In vSphere 5.5 a couple of new pieces of functionality have been added to DRS. The first one is around the maximum number of VMs on a single host that DRS should allow. I guess some of you will say hey didn’t we introduce that last year with that advanced setting called “LimitVMsPerESXHost“? Yes that is correct, but the DRS team found this too restrictive. They’ve added an extra setting which is called LimitVMsPerESXHostPercent. A bit smarter, and less restrictive… so how does it work?
Basically LimitVMsPerESXHostPercent is LimitVMsPerESXHost in a more dynamic way as it automatically adjusts the limits. When you set LimitVMsPerESXHostPercent to 50 in a 4 host cluster which is running 20 VMs already and you want to poweron 12 new VMs. How many VMs can a single host run?
32 total VMs, 4 hosts --> mean: 8 VMs per host
We set the percentage to 50 so the new limit is 8 + (50% * 8) = 12
So if host 1 was only running 2 VMs, it can now take on an additional 12 without the need for you to constantly change the LimitVMsPerESXHost when you introduce new VMs. LimitVMsPerESXHostPercent does this for you.
Latency Sensitive Workloads
As of vSphere 5.5 DRS recognizes VMs marked as latency-sensitive (vCenter Web Client option). With 5.1 it could occur that latency sensitive VMs were moved around by DRS, as you can imagine when a VM migrates this will impact which ever application is running. Although the impact is typically little, for a latency sensitive workload even “little” could be disastrous. So in order to avoid this unwanted impact DRS treats latency sensitive VMs as if they have soft-affinity to the host they are running on. But what when there is an absolute need to migrate this VM, well as mentioned it is “soft affinity”, so treated like a “should rule” and in that case it means that the VM can be moved when needed.
Do note that within the DRS UI you don’t see this affinity anywhere, this is solved within DRS itself. Awesome and needed if you ask me!
Last but not least another new advanced option, this option is titled “AggressiveCPUActive“. When you set it to “1” DRS will be more aggressive when it comes to balancing VMs when %RDY is impacting them. This can be useful in environments where %RDY has a very spiky behaviour. AggressiveCPUActive will help avoid averaging out the bursts and will allow for DRS to aggressively balance your virtual infrastructure. (Official explanation: AggressiveCPUActive, when set to 1, causes DRS to use the 80th percentile of the last five 1-minute average values of CPU activity (in other words, the second highest) to predict the CPU demand of virtual machines in the DRS cluster, instead of using the 5-minute average value (which is the default behavior). This more aggressive DRS behavior can better detect spikes in CPU ready time and thus better predict CPU demand in some deployments.)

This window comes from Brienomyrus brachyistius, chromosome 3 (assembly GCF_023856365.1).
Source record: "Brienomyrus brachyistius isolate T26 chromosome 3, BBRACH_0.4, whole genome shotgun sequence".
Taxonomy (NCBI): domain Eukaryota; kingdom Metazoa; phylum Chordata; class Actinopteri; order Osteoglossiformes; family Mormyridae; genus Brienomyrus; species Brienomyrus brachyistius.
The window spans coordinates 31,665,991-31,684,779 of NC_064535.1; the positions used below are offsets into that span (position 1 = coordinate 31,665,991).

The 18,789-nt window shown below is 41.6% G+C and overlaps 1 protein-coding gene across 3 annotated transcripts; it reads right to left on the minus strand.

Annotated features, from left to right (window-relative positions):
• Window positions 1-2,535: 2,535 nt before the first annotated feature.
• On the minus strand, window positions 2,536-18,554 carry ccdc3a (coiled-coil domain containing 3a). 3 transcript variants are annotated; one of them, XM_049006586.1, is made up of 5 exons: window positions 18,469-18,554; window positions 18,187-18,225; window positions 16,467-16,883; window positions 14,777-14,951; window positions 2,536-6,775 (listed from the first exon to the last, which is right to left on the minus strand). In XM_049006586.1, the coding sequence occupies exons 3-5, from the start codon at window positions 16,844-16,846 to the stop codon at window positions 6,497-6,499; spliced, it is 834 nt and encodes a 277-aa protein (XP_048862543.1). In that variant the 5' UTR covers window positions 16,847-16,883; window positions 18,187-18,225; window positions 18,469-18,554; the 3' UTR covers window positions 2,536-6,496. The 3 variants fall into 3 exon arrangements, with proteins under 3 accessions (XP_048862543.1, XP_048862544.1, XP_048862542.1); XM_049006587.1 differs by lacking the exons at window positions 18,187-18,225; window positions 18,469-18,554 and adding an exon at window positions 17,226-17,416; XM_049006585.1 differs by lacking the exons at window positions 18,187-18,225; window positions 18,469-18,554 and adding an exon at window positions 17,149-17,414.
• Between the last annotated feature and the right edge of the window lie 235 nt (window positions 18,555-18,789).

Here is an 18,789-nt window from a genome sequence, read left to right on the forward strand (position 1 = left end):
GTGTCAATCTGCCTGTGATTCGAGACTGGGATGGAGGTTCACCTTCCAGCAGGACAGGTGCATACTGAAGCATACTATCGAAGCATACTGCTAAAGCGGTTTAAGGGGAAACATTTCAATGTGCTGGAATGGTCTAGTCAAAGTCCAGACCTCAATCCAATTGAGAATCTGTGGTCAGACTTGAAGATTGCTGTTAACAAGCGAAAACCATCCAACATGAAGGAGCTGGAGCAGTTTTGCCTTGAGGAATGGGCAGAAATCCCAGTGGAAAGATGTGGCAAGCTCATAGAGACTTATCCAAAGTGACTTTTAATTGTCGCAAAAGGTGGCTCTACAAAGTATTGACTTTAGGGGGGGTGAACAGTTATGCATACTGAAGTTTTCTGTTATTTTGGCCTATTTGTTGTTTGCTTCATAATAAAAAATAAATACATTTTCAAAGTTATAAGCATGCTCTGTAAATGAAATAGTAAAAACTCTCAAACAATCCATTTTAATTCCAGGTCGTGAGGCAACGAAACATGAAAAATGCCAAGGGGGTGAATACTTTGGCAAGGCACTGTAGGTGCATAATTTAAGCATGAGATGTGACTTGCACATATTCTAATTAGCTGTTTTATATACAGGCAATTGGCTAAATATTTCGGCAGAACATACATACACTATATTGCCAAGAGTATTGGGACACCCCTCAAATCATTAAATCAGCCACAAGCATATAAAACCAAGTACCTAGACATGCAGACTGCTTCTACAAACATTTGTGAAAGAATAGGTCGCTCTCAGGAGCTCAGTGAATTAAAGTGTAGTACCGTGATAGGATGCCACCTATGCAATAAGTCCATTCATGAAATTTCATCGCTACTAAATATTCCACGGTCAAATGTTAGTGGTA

DISCLAIMER: I do not recommend using advanced settings unless there is an absolute need for it. I can see why you would use the “LimitVMsPerESXHostPercent” but be careful with “AggressiveCPUActive“.
Duncan, can you give us more detail on what the latency-sensitive option actually does to virtual machines? I’ve seen the options pop up in the Resource Management document (http://pubs.vmware.com/vsphere-51/topic/com.vmware.vsphere.resmgmt.doc/GUID-9F4FD589-A73B-454A-A5A5-FED4C0F918C3.html) for 5.1, but this really lacks detail on what it does to the virtual machine to “optimize” the it – and what sort of impact this has to the host the guest resides on, other guests on the same host, or even the cluster as a whole now that DRS is aware of it.
hi, you mind to come up a comparison table for v4.1, 5, 5.1, 5.5 HA,DRS? TQ
So if host 1 was only running 2 VMs, it can now take on an additional 12
shouldnt it be
So if host 1 was only running 2 VMs, it can now take on an additional 10
since 10 new+2 existing=12 — > 50% ???!!!!
Tim Cooke says
My big bugbear about DRS in 4.x and from the look of it in 5.x as well is that is doesn’t make account of the impact to the number of VMs affected should a host fail. For example, a two host cluster with 20 VMs. Put one host in MM and VMs are migrated onto the other host. Take that host out of MM again and unless DRS detects a performance improvement in CPU then all 20 VMs would stay running on that first host. If that host then fails, all 20 VMs go down. I’d really like to see a function that tries to take into account the number of VMs as well as their performance needs.
Along the same lines, DRS doesn’t account for memory utilization on the host, so you could have a number of the VMs with large memory balloons due to contention for RAM, but DRS won’t move them onto a host with more free memory because it only looks at CPU. Should a VM with a large balloon suddenly wake up it then takes a while for it to deflate the balloon (in turn taking time inflating it in other VMs as needed) to get the physical memory it needs. Better surely to balance the VMs across hosts based on their memory needs too.
If there is a way to do either of the above with 4.x or 5.x already, I would be interested to know how to configure it.
Regarding memory utilization DRS looks only at active memory. But in 5.5 there is a new setting, PercentIdleMBInMemDemand, which defaults to 25(%), and that adds this % to the active count. This means DRS becomes more aggressive, since DRS now considers a VM that previously had 10% active memory to have 35% active memory.
If you want to further increase the aggressiveness, you increase that value.
This was brought up in “VSVC5280 DRS: New Features, Best Practices and Future Directions” and VMworld 2013.
With addition of this option DRS/DPM becomes less aggressive right? As per your comment, DRS/DPM becomes more aggressive when we increase the value.
Eric Hoy says
I have to agree with Tim…